Neville Lake has produced an easy to read sci-fi novel that is also an instructive approach to formulating the elusive ‘holy grail’ of the business world - the ‘blue-print for success’. The two themes run in parallel - the sci-fi story comfortably carrying the reader along a business analysis path based on meetings of the central character Marcus Maximus with a series of ‘fictitious’ business and bureaucratic gurus.

Using economic jargon, the author has adopted an inductive, comparative case study approach in developing a formula for business success, potentially on a ‘galactic scale’. The business part of the novel is based on an interpretation of the ‘real-life’ experiences of a group of about five diversely chosen international company CEOs, and periods spent by the author with specialist and factory managers in four leading multi-nationals, as well as a ‘day-on-board’ with the Royal Navy.

The main objective of the story is summed up well by the principal ‘mentoring’ character: ‘We’re distilling those few management laws that fuel all great organisations and which represent the essential irreducible drivers of success. We’re looking for the laws that are always there, even when applied by instinct.’

The chapters are characteristically short and provide the continuity for the sci-fi story, although more often they comprise the small bite-sized chunks of the business wisdom our ‘hero’ Marcus learns. Early on, this concerns learning how to ask the right questions on the ‘big issues’. As more specificity emerges, additional summarising questions or (proverbial dot) points on the lessons learned, or to be learned, in business are offered to the reader.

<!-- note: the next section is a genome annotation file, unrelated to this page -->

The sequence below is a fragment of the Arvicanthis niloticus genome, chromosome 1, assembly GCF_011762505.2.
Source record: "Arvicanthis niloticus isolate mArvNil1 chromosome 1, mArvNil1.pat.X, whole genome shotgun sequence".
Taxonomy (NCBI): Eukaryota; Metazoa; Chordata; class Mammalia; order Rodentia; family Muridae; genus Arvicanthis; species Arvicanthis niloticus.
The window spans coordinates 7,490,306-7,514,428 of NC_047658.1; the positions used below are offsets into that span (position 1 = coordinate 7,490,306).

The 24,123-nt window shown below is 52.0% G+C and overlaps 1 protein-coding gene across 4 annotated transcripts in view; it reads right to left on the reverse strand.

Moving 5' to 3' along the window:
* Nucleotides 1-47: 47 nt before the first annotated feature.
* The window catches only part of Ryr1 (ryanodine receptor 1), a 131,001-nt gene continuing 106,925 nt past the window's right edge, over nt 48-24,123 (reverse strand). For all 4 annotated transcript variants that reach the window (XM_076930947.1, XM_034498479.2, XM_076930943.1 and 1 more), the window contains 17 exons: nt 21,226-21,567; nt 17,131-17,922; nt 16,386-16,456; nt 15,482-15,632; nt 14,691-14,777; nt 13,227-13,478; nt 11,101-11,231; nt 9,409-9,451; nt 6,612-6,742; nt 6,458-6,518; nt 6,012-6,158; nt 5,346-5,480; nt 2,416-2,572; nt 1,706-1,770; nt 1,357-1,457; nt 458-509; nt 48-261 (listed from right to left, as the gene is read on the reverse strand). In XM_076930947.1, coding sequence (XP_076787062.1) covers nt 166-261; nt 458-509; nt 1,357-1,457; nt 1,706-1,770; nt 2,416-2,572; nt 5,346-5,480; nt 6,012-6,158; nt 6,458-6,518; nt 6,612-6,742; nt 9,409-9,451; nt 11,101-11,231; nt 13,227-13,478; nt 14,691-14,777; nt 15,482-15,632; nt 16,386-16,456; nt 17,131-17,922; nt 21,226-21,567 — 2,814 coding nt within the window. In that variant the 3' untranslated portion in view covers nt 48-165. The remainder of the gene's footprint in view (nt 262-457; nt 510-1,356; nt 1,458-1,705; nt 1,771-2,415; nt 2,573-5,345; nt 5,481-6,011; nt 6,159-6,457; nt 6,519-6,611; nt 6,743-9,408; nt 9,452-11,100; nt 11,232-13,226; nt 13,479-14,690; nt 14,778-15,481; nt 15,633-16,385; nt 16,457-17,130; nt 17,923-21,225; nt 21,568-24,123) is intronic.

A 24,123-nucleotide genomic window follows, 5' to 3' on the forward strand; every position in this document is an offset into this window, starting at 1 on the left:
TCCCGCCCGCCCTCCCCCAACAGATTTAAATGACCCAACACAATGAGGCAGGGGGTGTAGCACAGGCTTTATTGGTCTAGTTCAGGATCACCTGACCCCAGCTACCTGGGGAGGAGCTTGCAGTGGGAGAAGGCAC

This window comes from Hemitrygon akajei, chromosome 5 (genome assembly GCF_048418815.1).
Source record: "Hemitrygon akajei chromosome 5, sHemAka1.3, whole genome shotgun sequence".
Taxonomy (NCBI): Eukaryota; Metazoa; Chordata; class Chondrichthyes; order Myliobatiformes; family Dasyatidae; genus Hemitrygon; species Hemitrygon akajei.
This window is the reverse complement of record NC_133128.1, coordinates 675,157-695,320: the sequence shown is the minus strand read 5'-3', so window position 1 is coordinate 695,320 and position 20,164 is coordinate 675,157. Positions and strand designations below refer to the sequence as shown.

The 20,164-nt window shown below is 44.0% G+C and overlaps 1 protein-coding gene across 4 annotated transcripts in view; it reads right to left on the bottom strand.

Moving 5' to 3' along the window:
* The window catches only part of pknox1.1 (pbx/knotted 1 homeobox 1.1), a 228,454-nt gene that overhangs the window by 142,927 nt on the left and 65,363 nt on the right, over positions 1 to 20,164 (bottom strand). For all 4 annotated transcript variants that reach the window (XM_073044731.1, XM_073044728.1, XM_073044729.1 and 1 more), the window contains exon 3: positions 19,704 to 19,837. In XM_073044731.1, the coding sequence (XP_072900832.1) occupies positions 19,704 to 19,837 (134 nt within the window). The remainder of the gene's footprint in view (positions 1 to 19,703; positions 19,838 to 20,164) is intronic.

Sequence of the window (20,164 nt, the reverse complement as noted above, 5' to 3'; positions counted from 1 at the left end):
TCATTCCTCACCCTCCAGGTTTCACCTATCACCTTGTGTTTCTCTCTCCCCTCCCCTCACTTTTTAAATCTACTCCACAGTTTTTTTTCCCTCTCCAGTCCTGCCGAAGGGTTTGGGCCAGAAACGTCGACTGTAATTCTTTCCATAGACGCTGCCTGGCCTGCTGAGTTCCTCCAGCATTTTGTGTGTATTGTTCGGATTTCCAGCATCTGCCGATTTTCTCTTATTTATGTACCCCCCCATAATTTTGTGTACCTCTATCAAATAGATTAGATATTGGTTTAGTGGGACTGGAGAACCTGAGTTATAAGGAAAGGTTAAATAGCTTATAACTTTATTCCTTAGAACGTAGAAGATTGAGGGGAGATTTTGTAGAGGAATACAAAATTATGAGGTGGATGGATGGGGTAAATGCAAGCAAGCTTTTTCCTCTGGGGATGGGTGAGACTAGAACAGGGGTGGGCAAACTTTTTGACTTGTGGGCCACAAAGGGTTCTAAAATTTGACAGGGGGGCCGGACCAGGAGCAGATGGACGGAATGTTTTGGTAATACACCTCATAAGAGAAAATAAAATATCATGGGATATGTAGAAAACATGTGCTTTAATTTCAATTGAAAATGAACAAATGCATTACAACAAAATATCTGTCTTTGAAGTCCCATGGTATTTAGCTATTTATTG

One key CEO suggests that six key questions need to be addressed as you start a venture: Can we get through the thicket? Do we have access to world-class people? Do we have enough finances? Timing - (will this happen in my lifetime?). Can we really do this? Do we have the alpha factor?

Another example includes the six key questions concerning the delivery of outcomes on a production line in Chapter 9 ‘Simple Measures for Complex Systems’: Have we done what we need to do? Have we done it well? Have we found and fixed the problems? Have we found a better way? Are our internal stake-holders happy? Are our external stakeholders happy?; and the matrix of associated performance indicators suggested in the text. In respect of ‘finding and fixing problems’ there are similarly the five valuable S’s to follow: sort, straighten, shine, standardise and sustain.

For chemists whose experience may relate to only working in one institution or laboratory environment, there is a particularly poignant quote from the book: ‘We imagine barriers exist because we have been ‘programmed to think that way’. We’re all, to a greater or lesser extent, held captive by a set of prison bars built out of false assumptions, flawed information and unfounded fears. You release the creativity in your people by showing them they can pass through these bars and enjoy a world outside.’

Serious business leaders should delay reading the last six chapters and produce their own summary analysis and their own ‘blueprint’ from the business lessons learned by them from the text. However, I concur with the novel’s principal ‘mentor’ that the information gleaned can best be summarised in ten foundation management principles: ‘the ten rules’.